The pair actually got stuck on a gully on the slopes of Pike of Blisco. Photo: Bob Smith/grough

The pair actually got stuck on a gully on the slopes of Pike of Blisco. Photo: Bob Smith/grough

A Lake District rescue team extolled the advantages of being able to navigate after it was sent to the wrong mountain to aid two walkers with dogs.

Langdale Ambleside Mountain Rescue Team was called out at 6.10pm on Saturday when the pair reported themselves stuck in a gully between Crinkle Crags and Bow Fell.

A team spokesperson said: “We set off to locate and rescue them, which is what would have happened if this is where they were.

“They had actually misidentified Pike of Blisco and misreported their location, so managed to extract themselves while we were looking in the wrong place.”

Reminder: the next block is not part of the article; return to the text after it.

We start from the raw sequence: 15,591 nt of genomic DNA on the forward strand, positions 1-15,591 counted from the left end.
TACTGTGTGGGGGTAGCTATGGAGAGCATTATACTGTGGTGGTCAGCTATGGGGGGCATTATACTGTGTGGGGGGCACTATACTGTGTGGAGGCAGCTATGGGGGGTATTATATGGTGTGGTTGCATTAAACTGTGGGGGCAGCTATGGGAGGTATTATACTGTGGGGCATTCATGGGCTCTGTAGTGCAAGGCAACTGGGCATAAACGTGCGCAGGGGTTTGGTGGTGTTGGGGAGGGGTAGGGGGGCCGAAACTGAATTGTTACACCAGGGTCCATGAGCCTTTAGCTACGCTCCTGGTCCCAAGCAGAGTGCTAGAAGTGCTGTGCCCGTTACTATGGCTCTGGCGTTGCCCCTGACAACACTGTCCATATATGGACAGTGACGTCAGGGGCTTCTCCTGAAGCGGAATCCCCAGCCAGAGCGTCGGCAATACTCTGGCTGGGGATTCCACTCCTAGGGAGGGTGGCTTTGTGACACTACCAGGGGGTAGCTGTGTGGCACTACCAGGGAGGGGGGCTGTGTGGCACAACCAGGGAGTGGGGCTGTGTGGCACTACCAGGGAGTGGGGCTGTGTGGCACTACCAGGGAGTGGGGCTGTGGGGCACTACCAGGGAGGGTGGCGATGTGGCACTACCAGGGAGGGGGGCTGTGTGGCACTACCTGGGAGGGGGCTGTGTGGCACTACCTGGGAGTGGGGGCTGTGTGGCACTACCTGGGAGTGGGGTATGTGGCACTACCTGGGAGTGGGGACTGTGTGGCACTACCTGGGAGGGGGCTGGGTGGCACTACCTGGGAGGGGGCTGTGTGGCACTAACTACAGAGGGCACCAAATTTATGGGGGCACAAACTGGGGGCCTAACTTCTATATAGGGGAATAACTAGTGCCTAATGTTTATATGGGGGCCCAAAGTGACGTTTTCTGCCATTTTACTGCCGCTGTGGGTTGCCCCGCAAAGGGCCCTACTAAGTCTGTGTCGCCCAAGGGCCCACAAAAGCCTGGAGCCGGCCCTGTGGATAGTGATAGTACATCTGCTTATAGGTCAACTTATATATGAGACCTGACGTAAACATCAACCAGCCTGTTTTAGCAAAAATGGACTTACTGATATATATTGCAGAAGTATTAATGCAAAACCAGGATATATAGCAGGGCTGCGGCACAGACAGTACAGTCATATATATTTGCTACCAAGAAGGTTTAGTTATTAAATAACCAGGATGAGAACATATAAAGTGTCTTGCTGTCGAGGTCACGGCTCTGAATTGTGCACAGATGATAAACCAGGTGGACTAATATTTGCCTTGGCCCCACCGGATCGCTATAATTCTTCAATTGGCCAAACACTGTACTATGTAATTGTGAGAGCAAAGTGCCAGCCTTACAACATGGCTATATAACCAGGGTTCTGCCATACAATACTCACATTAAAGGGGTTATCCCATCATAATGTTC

The spokesperson added: “It is essential that you can navigate.

“Relying solely on a GPS, either freestanding or software on a smartphone, is a hazardous strategy, and can land you in trouble.

“Being able to orientate a map to the ground you’re are on, recognise features on the ground as they appear on a map and being able to tell your direction of travel and distance travelled are skills that not only make remote area travel safer, but it is also very satisfying.

“If your party gets lost, you cannot blame someone else for navigation errors. It’s everyone’s responsibility.

“Courses are available and they are often taught on a day out, so you don’t waste time sitting in a classroom. The ability to navigate and keep moving in poor visibility, extreme weather, darkness and in unfamiliar terrain is a vital skill.

“Not taking a map and compass in the first instance is unforgiveable.”

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